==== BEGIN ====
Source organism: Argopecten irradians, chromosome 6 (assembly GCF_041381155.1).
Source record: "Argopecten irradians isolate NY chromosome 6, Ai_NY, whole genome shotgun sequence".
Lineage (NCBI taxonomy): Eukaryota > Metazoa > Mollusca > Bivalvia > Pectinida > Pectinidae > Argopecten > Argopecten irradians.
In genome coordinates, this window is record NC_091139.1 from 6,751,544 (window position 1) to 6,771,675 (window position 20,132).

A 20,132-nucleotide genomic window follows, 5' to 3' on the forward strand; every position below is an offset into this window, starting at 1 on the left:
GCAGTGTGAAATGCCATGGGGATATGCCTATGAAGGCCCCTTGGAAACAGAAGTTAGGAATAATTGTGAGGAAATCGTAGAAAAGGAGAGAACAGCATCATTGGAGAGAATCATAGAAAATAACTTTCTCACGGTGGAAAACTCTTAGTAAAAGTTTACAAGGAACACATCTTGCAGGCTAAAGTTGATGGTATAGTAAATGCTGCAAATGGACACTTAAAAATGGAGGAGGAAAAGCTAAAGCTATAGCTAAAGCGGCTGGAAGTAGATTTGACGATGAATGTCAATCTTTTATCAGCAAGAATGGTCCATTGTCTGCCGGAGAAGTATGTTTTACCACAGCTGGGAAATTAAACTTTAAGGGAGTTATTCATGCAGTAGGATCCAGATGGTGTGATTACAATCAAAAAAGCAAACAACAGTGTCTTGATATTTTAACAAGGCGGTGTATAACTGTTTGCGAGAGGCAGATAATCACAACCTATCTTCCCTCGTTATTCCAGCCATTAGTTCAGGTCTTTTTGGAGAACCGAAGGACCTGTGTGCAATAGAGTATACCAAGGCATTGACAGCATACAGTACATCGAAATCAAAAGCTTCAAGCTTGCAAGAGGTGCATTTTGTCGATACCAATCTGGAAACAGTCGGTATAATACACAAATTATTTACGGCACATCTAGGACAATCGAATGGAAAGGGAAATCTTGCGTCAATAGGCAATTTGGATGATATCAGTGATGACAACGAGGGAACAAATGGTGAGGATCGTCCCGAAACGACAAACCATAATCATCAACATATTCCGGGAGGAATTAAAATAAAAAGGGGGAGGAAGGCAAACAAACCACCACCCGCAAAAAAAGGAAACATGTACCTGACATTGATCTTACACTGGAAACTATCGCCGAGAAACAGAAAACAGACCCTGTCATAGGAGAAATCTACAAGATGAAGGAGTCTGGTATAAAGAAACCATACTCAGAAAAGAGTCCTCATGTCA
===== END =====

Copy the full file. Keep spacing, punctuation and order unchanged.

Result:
Source organism: Argopecten irradians, chromosome 6 (assembly GCF_041381155.1).
Source record: "Argopecten irradians isolate NY chromosome 6, Ai_NY, whole genome shotgun sequence".
Lineage (NCBI taxonomy): Eukaryota > Metazoa > Mollusca > Bivalvia > Pectinida > Pectinidae > Argopecten > Argopecten irradians.
In genome coordinates, this window is record NC_091139.1 from 6,751,544 (window position 1) to 6,771,675 (window position 20,132).

A 20,132-nucleotide genomic window follows, 5' to 3' on the forward strand; every position below is an offset into this window, starting at 1 on the left:
GCAGTGTGAAATGCCATGGGGATATGCCTATGAAGGCCCCTTGGAAACAGAAGTTAGGAATAATTGTGAGGAAATCGTAGAAAAGGAGAGAACAGCATCATTGGAGAGAATCATAGAAAATAACTTTCTCACGGTGGAAAACTCTTAGTAAAAGTTTACAAGGAACACATCTTGCAGGCTAAAGTTGATGGTATAGTAAATGCTGCAAATGGACACTTAAAAATGGAGGAGGAAAAGCTAAAGCTATAGCTAAAGCGGCTGGAAGTAGATTTGACGATGAATGTCAATCTTTTATCAGCAAGAATGGTCCATTGTCTGCCGGAGAAGTATGTTTTACCACAGCTGGGAAATTAAACTTTAAGGGAGTTATTCATGCAGTAGGATCCAGATGGTGTGATTACAATCAAAAAAGCAAACAACAGTGTCTTGATATTTTAACAAGGCGGTGTATAACTGTTTGCGAGAGGCAGATAATCACAACCTATCTTCCCTCGTTATTCCAGCCATTAGTTCAGGTCTTTTTGGAGAACCGAAGGACCTGTGTGCAATAGAGTATACCAAGGCATTGACAGCATACAGTACATCGAAATCAAAAGCTTCAAGCTTGCAAGAGGTGCATTTTGTCGATACCAATCTGGAAACAGTCGGTATAATACACAAATTATTTACGGCACATCTAGGACAATCGAATGGAAAGGGAAATCTTGCGTCAATAGGCAATTTGGATGATATCAGTGATGACAACGAGGGAACAAATGGTGAGGATCGTCCCGAAACGACAAACCATAATCATCAACATATTCCGGGAGGAATTAAAATAAAAAGGGGGAGGAAGGCAAACAAACCACCACCCGCAAAAAAAGGAAACATGTACCTGACATTGATCTTACACTGGAAACTATCGCCGAGAAACAGAAAACAGACCCTGTCATAGGAGAAATCTACAAGATGAAGGAGTCTGGTATAAAGAAACCATACTCAGAAAAGAGTCCTCATGTCA